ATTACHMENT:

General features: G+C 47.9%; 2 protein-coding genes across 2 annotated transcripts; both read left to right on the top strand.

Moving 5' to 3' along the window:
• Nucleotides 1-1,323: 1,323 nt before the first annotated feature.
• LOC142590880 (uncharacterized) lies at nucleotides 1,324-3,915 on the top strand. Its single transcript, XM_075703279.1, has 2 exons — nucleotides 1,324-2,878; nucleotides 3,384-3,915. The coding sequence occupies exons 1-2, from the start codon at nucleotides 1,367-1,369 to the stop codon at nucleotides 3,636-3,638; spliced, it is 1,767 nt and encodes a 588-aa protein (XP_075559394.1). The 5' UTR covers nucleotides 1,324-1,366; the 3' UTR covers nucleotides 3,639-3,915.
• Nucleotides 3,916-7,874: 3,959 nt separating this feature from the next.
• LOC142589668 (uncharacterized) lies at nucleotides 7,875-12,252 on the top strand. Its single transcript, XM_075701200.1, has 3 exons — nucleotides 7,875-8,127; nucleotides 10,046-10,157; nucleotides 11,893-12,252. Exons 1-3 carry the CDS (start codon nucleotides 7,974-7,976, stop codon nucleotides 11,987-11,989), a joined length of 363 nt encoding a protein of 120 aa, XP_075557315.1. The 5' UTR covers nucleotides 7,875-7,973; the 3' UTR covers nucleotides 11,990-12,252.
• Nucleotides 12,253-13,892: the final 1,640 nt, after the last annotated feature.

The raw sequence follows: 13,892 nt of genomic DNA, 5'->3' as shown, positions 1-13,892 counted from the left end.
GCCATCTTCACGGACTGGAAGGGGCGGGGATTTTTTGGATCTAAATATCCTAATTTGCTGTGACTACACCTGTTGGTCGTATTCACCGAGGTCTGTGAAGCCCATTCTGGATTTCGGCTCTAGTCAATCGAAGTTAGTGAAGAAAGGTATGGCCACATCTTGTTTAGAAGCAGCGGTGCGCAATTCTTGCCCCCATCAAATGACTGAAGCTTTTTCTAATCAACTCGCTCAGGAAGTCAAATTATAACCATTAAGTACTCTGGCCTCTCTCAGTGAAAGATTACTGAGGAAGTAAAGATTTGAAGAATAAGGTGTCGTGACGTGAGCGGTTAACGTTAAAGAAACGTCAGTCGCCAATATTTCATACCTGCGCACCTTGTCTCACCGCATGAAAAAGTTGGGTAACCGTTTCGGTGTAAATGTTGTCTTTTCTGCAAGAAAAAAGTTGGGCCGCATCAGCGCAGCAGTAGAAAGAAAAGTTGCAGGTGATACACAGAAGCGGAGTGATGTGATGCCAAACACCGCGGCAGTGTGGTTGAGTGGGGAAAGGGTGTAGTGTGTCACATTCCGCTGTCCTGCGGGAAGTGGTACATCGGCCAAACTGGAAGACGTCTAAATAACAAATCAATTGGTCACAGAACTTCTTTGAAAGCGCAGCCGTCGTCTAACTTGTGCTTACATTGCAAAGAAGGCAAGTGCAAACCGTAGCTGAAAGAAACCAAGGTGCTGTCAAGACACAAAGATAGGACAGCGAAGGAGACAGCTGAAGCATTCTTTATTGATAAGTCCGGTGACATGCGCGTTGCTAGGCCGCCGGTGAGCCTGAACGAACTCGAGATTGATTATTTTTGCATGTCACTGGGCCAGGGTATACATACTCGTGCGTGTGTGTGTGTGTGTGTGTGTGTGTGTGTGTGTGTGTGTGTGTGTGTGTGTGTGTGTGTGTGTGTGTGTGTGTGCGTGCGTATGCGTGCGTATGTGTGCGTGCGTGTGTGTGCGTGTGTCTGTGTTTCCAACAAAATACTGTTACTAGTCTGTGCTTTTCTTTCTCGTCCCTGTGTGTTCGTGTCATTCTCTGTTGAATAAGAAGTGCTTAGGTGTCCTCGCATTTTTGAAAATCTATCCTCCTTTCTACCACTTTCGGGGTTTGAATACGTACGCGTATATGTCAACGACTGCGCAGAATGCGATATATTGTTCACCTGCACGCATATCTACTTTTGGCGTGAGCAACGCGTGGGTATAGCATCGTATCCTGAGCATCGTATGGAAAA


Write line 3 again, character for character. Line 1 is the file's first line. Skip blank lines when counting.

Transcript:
• Nucleotides 1-1,323: 1,323 nt before the first annotated feature.